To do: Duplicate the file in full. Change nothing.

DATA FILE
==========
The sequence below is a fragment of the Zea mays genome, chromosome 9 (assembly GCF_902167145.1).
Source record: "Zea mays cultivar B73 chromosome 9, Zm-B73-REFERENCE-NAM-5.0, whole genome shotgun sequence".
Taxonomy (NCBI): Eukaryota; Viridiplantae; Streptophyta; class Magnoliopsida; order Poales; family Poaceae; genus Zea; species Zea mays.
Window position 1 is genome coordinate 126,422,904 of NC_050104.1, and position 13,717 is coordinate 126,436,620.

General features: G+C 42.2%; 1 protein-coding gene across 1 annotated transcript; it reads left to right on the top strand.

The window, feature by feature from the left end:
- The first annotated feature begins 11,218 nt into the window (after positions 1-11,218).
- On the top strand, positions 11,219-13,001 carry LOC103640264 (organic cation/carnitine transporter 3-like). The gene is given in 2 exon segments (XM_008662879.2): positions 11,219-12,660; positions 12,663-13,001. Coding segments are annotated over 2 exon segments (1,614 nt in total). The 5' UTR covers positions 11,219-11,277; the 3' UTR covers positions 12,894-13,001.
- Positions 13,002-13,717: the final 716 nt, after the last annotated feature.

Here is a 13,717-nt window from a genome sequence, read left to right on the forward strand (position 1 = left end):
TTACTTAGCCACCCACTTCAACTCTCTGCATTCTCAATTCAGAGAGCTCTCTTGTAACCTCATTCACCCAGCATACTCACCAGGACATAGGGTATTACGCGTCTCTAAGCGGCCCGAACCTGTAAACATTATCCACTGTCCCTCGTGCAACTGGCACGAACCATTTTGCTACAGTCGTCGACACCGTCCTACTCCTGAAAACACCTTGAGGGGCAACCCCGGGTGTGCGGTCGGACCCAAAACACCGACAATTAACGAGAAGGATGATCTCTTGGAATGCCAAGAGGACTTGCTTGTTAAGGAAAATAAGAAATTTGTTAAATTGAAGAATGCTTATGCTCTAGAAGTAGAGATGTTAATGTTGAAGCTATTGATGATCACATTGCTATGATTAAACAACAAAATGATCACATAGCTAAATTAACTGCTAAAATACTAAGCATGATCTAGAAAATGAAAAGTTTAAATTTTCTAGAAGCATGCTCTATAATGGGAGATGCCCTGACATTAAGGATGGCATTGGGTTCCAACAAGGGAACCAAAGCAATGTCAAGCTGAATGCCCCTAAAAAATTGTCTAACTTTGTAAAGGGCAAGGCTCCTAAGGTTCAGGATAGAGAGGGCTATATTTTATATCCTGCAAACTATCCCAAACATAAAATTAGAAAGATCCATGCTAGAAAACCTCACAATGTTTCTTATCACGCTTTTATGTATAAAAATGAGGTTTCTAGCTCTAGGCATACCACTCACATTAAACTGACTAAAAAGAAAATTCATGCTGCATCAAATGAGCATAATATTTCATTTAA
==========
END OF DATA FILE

The sequence below is a fragment of the Zea mays genome, chromosome 9 (assembly GCF_902167145.1).
Source record: "Zea mays cultivar B73 chromosome 9, Zm-B73-REFERENCE-NAM-5.0, whole genome shotgun sequence".
Taxonomy (NCBI): Eukaryota; Viridiplantae; Streptophyta; class Magnoliopsida; order Poales; family Poaceae; genus Zea; species Zea mays.
Window position 1 is genome coordinate 126,422,904 of NC_050104.1, and position 13,717 is coordinate 126,436,620.

General features: G+C 42.2%; 1 protein-coding gene across 1 annotated transcript; it reads left to right on the top strand.

The window, feature by feature from the left end:
- The first annotated feature begins 11,218 nt into the window (after positions 1-11,218).
- On the top strand, positions 11,219-13,001 carry LOC103640264 (organic cation/carnitine transporter 3-like). The gene is given in 2 exon segments (XM_008662879.2): positions 11,219-12,660; positions 12,663-13,001. Coding segments are annotated over 2 exon segments (1,614 nt in total). The 5' UTR covers positions 11,219-11,277; the 3' UTR covers positions 12,894-13,001.
- Positions 13,002-13,717: the final 716 nt, after the last annotated feature.

Here is a 13,717-nt window from a genome sequence, read left to right on the forward strand (position 1 = left end):
TTACTTAGCCACCCACTTCAACTCTCTGCATTCTCAATTCAGAGAGCTCTCTTGTAACCTCATTCACCCAGCATACTCACCAGGACATAGGGTATTACGCGTCTCTAAGCGGCCCGAACCTGTAAACATTATCCACTGTCCCTCGTGCAACTGGCACGAACCATTTTGCTACAGTCGTCGACACCGTCCTACTCCTGAAAACACCTTGAGGGGCAACCCCGGGTGTGCGGTCGGACCCAAAACACCGACAATTAACGAGAAGGATGATCTCTTGGAATGCCAAGAGGACTTGCTTGTTAAGGAAAATAAGAAATTTGTTAAATTGAAGAATGCTTATGCTCTAGAAGTAGAGATGTTAATGTTGAAGCTATTGATGATCACATTGCTATGATTAAACAACAAAATGATCACATAGCTAAATTAACTGCTAAAATACTAAGCATGATCTAGAAAATGAAAAGTTTAAATTTTCTAGAAGCATGCTCTATAATGGGAGATGCCCTGACATTAAGGATGGCATTGGGTTCCAACAAGGGAACCAAAGCAATGTCAAGCTGAATGCCCCTAAAAAATTGTCTAACTTTGTAAAGGGCAAGGCTCCTAAGGTTCAGGATAGAGAGGGCTATATTTTATATCCTGCAAACTATCCCAAACATAAAATTAGAAAGATCCATGCTAGAAAACCTCACAATGTTTCTTATCACGCTTTTATGTATAAAAATGAGGTTTCTAGCTCTAGGCATACCACTCACATTAAACTGACTAAAAAGAAAATTCATGCTGCATCAAATGAGCATAATATTTCATTTAA